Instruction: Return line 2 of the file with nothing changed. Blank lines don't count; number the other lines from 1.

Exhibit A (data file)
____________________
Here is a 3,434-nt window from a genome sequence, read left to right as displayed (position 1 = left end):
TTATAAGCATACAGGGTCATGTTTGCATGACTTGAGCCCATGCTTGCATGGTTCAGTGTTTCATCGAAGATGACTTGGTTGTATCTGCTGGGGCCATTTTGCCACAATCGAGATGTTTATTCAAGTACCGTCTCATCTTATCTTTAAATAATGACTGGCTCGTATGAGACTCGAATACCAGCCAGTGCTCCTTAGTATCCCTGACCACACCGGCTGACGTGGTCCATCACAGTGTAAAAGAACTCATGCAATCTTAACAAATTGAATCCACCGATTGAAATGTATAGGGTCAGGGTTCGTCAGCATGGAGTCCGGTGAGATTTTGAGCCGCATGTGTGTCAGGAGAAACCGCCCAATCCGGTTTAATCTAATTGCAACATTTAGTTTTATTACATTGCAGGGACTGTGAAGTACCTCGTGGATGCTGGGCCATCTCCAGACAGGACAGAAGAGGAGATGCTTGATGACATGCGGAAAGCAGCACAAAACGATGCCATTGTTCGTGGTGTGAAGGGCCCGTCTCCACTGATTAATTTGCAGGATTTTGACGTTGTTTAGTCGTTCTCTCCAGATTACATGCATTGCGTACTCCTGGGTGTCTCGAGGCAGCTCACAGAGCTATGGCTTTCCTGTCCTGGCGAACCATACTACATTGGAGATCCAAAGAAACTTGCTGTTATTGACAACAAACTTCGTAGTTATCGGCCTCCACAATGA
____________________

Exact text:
TTATAAGCATACAGGGTCATGTTTGCATGACTTGAGCCCATGCTTGCATGGTTCAGTGTTTCATCGAAGATGACTTGGTTGTATCTGCTGGGGCCATTTTGCCACAATCGAGATGTTTATTCAAGTACCGTCTCATCTTATCTTTAAATAATGACTGGCTCGTATGAGACTCGAATACCAGCCAGTGCTCCTTAGTATCCCTGACCACACCGGCTGACGTGGTCCATCACAGTGTAAAAGAACTCATGCAATCTTAACAAATTGAATCCACCGATTGAAATGTATAGGGTCAGGGTTCGTCAGCATGGAGTCCGGTGAGATTTTGAGCCGCATGTGTGTCAGGAGAAACCGCCCAATCCGGTTTAATCTAATTGCAACATTTAGTTTTATTACATTGCAGGGACTGTGAAGTACCTCGTGGATGCTGGGCCATCTCCAGACAGGACAGAAGAGGAGATGCTTGATGACATGCGGAAAGCAGCACAAAACGATGCCATTGTTCGTGGTGTGAAGGGCCCGTCTCCACTGATTAATTTGCAGGATTTTGACGTTGTTTAGTCGTTCTCTCCAGATTACATGCATTGCGTACTCCTGGGTGTCTCGAGGCAGCTCACAGAGCTATGGCTTTCCTGTCCTGGCGAACCATACTACATTGGAGATCCAAAGAAACTTGCTGTTATTGACAACAAACTTCGTAGTTATCGGCCTCCACAATGA